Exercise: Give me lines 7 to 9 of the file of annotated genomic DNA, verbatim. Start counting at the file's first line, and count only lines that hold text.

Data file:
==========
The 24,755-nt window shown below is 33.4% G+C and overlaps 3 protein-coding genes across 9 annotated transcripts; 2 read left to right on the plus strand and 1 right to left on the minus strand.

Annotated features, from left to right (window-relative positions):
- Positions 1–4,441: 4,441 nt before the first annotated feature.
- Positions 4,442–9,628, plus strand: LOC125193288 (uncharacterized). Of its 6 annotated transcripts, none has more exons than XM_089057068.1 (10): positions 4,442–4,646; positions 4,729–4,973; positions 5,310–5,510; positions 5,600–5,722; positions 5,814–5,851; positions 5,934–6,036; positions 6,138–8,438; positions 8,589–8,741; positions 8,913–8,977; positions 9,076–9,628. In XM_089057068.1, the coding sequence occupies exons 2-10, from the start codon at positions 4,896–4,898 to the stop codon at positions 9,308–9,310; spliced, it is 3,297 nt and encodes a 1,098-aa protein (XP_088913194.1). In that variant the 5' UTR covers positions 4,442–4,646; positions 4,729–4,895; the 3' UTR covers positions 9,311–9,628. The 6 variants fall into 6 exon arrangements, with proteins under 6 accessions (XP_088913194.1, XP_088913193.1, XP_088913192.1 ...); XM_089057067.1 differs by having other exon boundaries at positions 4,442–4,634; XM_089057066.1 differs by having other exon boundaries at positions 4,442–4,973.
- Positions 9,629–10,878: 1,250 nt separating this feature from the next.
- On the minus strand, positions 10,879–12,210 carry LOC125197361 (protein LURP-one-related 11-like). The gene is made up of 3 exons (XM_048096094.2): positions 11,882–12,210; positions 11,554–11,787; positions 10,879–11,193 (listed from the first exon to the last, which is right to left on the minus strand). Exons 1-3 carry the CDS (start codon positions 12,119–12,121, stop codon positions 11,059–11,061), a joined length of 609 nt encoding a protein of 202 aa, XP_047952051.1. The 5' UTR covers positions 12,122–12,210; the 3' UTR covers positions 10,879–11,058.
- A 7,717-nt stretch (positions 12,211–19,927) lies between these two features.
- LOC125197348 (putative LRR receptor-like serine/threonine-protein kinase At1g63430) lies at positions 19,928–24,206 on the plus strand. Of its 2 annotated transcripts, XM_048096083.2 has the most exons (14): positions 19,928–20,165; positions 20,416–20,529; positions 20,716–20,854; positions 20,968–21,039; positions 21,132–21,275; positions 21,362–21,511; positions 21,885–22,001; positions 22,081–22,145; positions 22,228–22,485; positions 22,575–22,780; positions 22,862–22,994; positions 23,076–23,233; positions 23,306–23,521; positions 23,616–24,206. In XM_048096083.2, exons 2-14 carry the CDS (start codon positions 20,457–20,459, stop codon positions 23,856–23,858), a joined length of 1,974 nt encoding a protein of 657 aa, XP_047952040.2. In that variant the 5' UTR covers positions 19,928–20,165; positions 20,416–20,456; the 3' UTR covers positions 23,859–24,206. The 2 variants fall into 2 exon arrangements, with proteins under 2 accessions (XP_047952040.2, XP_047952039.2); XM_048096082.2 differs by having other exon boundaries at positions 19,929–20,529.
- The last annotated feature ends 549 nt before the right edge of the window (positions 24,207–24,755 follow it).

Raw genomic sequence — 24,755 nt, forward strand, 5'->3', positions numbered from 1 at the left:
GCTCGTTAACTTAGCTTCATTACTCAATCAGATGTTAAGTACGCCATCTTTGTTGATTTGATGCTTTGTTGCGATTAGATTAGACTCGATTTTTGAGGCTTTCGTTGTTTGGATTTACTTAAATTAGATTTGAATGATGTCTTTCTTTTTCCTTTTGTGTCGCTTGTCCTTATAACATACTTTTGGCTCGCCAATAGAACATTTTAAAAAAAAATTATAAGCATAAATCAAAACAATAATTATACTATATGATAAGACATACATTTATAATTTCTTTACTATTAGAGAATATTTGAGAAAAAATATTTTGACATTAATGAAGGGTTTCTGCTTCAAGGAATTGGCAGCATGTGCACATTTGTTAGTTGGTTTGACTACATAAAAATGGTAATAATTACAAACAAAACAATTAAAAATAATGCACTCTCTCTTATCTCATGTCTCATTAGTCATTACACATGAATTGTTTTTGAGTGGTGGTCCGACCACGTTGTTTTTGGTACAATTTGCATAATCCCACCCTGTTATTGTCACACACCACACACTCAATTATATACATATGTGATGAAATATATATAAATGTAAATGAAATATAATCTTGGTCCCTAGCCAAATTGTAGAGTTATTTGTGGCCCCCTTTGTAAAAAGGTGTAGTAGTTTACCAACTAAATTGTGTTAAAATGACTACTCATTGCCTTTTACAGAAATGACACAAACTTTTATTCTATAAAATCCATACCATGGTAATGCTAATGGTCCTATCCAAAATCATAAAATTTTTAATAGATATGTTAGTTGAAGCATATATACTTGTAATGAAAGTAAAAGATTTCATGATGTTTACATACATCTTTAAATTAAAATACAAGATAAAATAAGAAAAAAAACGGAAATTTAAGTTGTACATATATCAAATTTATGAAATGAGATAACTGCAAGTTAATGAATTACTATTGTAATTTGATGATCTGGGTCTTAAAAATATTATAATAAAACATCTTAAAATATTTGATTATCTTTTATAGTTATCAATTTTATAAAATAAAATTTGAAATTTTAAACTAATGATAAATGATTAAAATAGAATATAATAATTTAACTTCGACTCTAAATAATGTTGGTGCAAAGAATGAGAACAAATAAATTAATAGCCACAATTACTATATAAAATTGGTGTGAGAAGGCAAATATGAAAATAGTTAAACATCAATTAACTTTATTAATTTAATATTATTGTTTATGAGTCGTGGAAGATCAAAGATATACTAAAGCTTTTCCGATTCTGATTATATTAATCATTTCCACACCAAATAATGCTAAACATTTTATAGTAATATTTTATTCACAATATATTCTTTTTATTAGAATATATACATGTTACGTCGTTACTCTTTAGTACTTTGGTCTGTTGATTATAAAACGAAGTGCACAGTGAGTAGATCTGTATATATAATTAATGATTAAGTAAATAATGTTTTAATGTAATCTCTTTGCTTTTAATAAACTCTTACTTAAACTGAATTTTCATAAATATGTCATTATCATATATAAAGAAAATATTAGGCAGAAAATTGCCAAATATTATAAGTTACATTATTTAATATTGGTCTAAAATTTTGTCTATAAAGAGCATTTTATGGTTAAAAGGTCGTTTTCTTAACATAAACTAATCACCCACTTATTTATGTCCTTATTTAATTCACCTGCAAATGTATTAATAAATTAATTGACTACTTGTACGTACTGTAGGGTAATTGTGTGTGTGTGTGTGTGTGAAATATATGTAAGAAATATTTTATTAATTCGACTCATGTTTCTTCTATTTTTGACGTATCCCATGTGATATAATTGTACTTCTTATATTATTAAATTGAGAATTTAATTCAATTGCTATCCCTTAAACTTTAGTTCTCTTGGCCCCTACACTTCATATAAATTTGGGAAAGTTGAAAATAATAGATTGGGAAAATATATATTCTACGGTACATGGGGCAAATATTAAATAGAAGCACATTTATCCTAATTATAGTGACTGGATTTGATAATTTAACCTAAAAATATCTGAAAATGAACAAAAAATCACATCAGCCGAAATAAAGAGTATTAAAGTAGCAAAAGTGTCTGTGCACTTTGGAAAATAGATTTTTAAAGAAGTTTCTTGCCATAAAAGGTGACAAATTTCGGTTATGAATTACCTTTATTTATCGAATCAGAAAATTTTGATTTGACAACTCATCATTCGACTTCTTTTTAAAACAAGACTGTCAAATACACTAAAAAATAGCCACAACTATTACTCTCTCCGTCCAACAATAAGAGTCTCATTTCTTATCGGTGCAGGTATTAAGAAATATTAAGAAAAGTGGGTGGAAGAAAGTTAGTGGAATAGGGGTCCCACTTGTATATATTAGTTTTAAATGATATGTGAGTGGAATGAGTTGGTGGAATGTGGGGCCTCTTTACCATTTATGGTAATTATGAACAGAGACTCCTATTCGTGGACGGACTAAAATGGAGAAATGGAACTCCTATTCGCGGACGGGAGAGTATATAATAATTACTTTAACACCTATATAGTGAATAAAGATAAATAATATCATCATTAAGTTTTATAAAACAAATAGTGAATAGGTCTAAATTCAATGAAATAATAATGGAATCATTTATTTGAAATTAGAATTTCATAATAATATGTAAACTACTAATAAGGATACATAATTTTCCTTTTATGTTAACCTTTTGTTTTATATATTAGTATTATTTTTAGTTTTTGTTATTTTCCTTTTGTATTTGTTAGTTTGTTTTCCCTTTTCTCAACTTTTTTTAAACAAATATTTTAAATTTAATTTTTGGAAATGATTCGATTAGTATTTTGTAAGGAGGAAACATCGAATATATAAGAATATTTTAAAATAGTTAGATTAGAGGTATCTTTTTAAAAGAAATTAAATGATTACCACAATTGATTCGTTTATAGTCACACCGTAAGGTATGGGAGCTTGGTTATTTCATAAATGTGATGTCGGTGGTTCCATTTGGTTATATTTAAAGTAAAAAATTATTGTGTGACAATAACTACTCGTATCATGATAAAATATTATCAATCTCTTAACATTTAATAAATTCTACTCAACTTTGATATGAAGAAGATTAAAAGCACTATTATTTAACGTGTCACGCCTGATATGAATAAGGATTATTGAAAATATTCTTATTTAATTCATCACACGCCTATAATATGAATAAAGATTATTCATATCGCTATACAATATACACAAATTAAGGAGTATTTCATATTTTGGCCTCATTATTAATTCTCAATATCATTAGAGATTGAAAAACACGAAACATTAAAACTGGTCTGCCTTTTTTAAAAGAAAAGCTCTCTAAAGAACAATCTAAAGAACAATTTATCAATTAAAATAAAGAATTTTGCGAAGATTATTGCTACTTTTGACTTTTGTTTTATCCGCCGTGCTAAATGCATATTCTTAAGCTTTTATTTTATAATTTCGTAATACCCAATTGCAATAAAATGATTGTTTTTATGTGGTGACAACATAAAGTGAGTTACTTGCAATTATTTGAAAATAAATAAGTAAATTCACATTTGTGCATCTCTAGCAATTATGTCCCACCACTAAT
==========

- A 7,717-nt stretch (positions 12,211–19,927) lies between these two features.
- LOC125197348 (putative LRR receptor-like serine/threonine-protein kinase At1g63430) lies at positions 19,928–24,206 on the plus strand. Of its 2 annotated transcripts, XM_048096083.2 has the most exons (14): positions 19,928–20,165; positions 20,416–20,529; positions 20,716–20,854; positions 20,968–21,039; positions 21,132–21,275; positions 21,362–21,511; positions 21,885–22,001; positions 22,081–22,145; positions 22,228–22,485; positions 22,575–22,780; positions 22,862–22,994; positions 23,076–23,233; positions 23,306–23,521; positions 23,616–24,206. In XM_048096083.2, exons 2-14 carry the CDS (start codon positions 20,457–20,459, stop codon positions 23,856–23,858), a joined length of 1,974 nt encoding a protein of 657 aa, XP_047952040.2. In that variant the 5' UTR covers positions 19,928–20,165; positions 20,416–20,456; the 3' UTR covers positions 23,859–24,206. The 2 variants fall into 2 exon arrangements, with proteins under 2 accessions (XP_047952040.2, XP_047952039.2); XM_048096082.2 differs by having other exon boundaries at positions 19,929–20,529.
- The last annotated feature ends 549 nt before the right edge of the window (positions 24,207–24,755 follow it).